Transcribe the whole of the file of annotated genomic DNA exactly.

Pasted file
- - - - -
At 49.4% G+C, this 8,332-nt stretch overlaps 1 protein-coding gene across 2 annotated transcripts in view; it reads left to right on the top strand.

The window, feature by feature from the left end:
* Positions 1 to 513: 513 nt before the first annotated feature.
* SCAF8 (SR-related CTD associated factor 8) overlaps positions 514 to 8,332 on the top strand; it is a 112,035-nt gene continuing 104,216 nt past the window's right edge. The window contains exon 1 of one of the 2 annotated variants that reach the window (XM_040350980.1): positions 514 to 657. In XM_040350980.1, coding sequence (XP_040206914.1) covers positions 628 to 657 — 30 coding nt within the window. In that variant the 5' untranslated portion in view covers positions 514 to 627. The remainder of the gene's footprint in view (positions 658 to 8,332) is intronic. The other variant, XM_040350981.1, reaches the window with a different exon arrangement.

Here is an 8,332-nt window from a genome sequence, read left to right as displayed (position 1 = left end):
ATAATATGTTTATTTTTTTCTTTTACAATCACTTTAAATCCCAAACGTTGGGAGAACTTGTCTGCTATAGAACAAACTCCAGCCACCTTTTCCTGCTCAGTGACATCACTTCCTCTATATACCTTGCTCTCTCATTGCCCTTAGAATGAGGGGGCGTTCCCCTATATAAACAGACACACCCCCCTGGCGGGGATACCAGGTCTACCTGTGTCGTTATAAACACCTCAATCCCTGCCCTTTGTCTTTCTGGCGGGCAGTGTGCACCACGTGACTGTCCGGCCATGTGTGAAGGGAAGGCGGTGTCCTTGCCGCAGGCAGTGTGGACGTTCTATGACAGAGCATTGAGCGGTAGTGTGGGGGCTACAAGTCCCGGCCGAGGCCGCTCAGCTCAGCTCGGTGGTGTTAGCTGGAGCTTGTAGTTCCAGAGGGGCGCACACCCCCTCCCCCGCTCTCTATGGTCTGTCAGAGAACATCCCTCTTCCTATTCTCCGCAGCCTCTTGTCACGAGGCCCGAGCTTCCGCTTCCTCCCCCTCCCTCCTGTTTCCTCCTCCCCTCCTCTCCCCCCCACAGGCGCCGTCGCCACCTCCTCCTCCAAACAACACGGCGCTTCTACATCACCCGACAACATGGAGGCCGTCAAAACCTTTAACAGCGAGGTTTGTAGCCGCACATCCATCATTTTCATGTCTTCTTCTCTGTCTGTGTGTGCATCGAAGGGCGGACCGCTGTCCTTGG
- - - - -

At 49.4% G+C, this 8,332-nt stretch overlaps 1 protein-coding gene across 2 annotated transcripts in view; it reads left to right on the top strand.

The window, feature by feature from the left end:
* Positions 1 to 513: 513 nt before the first annotated feature.
* SCAF8 (SR-related CTD associated factor 8) overlaps positions 514 to 8,332 on the top strand; it is a 112,035-nt gene continuing 104,216 nt past the window's right edge. The window contains exon 1 of one of the 2 annotated variants that reach the window (XM_040350980.1): positions 514 to 657. In XM_040350980.1, coding sequence (XP_040206914.1) covers positions 628 to 657 — 30 coding nt within the window. In that variant the 5' untranslated portion in view covers positions 514 to 627. The remainder of the gene's footprint in view (positions 658 to 8,332) is intronic. The other variant, XM_040350981.1, reaches the window with a different exon arrangement.

Here is an 8,332-nt window from a genome sequence, read left to right as displayed (position 1 = left end):
ATAATATGTTTATTTTTTTCTTTTACAATCACTTTAAATCCCAAACGTTGGGAGAACTTGTCTGCTATAGAACAAACTCCAGCCACCTTTTCCTGCTCAGTGACATCACTTCCTCTATATACCTTGCTCTCTCATTGCCCTTAGAATGAGGGGGCGTTCCCCTATATAAACAGACACACCCCCCTGGCGGGGATACCAGGTCTACCTGTGTCGTTATAAACACCTCAATCCCTGCCCTTTGTCTTTCTGGCGGGCAGTGTGCACCACGTGACTGTCCGGCCATGTGTGAAGGGAAGGCGGTGTCCTTGCCGCAGGCAGTGTGGACGTTCTATGACAGAGCATTGAGCGGTAGTGTGGGGGCTACAAGTCCCGGCCGAGGCCGCTCAGCTCAGCTCGGTGGTGTTAGCTGGAGCTTGTAGTTCCAGAGGGGCGCACACCCCCTCCCCCGCTCTCTATGGTCTGTCAGAGAACATCCCTCTTCCTATTCTCCGCAGCCTCTTGTCACGAGGCCCGAGCTTCCGCTTCCTCCCCCTCCCTCCTGTTTCCTCCTCCCCTCCTCTCCCCCCCACAGGCGCCGTCGCCACCTCCTCCTCCAAACAACACGGCGCTTCTACATCACCCGACAACATGGAGGCCGTCAAAACCTTTAACAGCGAGGTTTGTAGCCGCACATCCATCATTTTCATGTCTTCTTCTCTGTCTGTGTGTGCATCGAAGGGCGGACCGCTGTCCTTGG